A variety of fire effects are available, depending on your needs and how realistic you want the effect to appear. Simple fireplace or torch effects are available at party supply shops and department stores, if you want a bit of fake flame for your party or special event. For larger events such as theatrical productions, you can rent fire effect units that simulate the appearance of moving flames.
You can create the look of a live torch or cozy fireplace without the dangers of real fire by using an LED-based fire fan. These units generally have several bits of silk or other semitranslucent cloth cut into rough flame shapes. Red and orange LED lights illuminate the fabric, while a gentle fan blows the pieces to create the look of moving flames. The most realistic versions of these effects also include a blue LED near the center of the fire, which helps create a more realistic color for the false flames. You can make your own fire effect by examining the commercial variety, but make sure you use LEDs rather than incandescent light bulbs, as LEDs do not create much heat, while incandescent bulbs may get hot enough to turn the fabric flames into real fire.
Most special effects units that project moving flames use steel patterns called "Gobos." The special effects unit is attached to a standard theatrical lighting instrument (the proper term for a stage light). One method of creating this look is to use a gobo in a basic flame shape set into the lighting instrument's standard gobo slot. Choose a second gobo with a different pattern -- anything with several fine lines in an irregular pattern will work -- and place that in a gobo rotator, which is a simple, relatively inexpensive special effect unit. When the light is focused so the stationary flame pattern is semisharp and the spinning gobo is soft-edged, the spinning motion creates the look of flickering and movement in the flame. Add an orange gel (color filter) to your light and you'll have a fire effect. Scrolling effect units that use patterns made of steel loops cut into flame shapes are also available for a similar effect.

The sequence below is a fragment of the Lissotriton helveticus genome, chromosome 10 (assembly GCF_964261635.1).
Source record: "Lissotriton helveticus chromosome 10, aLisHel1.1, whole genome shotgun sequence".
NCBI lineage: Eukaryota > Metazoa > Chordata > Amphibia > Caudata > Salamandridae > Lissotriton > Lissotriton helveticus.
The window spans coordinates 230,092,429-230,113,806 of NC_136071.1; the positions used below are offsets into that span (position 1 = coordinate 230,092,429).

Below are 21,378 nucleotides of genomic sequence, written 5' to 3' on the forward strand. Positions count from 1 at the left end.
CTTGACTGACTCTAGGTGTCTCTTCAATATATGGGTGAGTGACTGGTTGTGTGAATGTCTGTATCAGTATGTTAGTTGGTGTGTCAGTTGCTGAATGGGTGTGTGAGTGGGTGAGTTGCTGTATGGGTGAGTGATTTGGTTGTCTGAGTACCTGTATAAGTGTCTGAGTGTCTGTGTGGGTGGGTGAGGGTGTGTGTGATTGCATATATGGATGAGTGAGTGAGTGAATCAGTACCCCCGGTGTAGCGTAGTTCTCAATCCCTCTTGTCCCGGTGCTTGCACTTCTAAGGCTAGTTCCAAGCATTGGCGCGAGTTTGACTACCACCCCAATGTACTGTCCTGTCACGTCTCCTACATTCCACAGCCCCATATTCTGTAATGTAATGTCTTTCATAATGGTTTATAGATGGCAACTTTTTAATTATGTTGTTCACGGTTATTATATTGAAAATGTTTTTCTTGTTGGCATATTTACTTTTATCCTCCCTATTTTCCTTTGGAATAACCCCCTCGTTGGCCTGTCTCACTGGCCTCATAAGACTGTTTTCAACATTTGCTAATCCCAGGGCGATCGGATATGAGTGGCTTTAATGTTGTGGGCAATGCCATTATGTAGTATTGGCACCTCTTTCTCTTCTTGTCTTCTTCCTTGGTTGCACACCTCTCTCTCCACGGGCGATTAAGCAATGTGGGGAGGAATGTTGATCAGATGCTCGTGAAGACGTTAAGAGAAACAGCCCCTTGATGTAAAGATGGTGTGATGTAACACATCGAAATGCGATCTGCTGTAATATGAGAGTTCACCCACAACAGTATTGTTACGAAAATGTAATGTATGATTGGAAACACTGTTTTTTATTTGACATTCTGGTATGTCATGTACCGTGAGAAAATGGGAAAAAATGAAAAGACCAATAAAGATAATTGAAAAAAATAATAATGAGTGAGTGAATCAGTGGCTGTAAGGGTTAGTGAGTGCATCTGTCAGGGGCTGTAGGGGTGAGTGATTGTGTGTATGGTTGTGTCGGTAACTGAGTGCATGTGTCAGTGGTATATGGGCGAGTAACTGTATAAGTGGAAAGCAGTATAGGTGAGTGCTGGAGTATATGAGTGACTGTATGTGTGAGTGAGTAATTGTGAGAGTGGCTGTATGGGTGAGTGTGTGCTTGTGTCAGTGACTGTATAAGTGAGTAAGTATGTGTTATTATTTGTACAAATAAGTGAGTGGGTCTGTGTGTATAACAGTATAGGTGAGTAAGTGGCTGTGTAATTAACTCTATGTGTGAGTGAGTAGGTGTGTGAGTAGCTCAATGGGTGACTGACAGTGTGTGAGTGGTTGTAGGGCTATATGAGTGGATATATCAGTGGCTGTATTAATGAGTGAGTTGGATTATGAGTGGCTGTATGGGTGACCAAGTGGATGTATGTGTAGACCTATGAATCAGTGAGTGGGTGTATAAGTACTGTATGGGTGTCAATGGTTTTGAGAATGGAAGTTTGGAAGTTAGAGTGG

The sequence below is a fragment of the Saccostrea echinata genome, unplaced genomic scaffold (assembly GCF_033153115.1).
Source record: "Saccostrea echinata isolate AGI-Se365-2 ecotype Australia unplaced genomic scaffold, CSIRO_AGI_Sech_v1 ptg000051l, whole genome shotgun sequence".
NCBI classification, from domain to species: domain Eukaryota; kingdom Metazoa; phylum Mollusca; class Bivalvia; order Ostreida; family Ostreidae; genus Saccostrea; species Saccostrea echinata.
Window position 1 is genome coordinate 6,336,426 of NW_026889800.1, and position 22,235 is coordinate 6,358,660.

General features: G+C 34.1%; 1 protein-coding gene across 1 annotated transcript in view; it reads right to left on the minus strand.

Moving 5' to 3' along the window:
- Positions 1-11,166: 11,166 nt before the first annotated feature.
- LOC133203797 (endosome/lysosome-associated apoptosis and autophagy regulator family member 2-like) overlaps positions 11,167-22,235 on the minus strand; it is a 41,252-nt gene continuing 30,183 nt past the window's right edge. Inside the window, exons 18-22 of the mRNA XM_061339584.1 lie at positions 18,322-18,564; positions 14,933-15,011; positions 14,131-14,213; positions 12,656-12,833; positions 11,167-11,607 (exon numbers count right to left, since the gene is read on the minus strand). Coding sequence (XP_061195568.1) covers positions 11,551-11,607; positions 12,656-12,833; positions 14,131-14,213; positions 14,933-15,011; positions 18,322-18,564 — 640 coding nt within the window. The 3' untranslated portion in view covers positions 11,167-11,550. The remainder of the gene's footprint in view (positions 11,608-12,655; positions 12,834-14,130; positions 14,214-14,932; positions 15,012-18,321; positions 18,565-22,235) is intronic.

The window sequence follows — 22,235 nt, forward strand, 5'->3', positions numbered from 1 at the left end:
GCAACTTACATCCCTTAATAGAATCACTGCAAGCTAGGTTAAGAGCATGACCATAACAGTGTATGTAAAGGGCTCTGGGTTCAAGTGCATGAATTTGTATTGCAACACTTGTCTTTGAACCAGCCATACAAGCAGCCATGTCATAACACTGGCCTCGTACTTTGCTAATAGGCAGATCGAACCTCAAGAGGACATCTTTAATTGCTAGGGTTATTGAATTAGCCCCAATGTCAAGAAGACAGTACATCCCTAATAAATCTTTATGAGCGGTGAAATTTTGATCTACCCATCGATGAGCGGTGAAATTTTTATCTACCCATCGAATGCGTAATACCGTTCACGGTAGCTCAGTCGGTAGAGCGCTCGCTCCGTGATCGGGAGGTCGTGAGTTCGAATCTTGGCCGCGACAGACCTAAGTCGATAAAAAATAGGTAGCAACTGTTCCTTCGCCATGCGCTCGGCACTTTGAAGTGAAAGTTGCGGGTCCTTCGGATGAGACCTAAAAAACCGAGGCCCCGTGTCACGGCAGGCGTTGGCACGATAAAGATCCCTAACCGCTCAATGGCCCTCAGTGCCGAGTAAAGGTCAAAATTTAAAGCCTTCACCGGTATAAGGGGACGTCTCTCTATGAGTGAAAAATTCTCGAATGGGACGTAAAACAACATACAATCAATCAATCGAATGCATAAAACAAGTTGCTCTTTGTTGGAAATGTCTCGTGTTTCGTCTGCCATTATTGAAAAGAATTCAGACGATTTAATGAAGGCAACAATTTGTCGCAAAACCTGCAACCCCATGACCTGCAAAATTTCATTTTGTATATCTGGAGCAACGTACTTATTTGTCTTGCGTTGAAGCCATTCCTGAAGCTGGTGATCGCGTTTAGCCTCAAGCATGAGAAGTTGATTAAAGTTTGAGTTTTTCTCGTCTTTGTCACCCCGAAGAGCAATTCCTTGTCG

If all you need from your fire effect is the look of firelight, not the flame itself, your job is simple. Place any lighting instrument bright enough for your purposes at a low angle, such as on the floor at the front of the area you are lighting, or inside a false fireplace, and add an orange gel to the light. Attach the light to a lighting console or any other programmable controller and set the controller to flicker it to at least five various levels -- including off -- in a random pattern. For example, set your controller to give the light power at 0 percent (off), 30 percent, 60 percent, 75 percent and 100 percent, continuously changing from one to the next in random order. If your controller will randomize the speed, set it to do that as well. Keep adjusting the speed and levels until you achieve the look you want. A slower flicker will create a warm, cozy firelight look, while a faster flicker can simulate out-of-control flames.
- "Stage Lighting Revealed"; Glen Cunningham; 1993
- "Scene Design and Stage Lighting, 6th Edition"; Parker and Wolf; 1990
- GAM Online: FilmFX Specifications
- Jupiterimages/Photos.com/Getty Images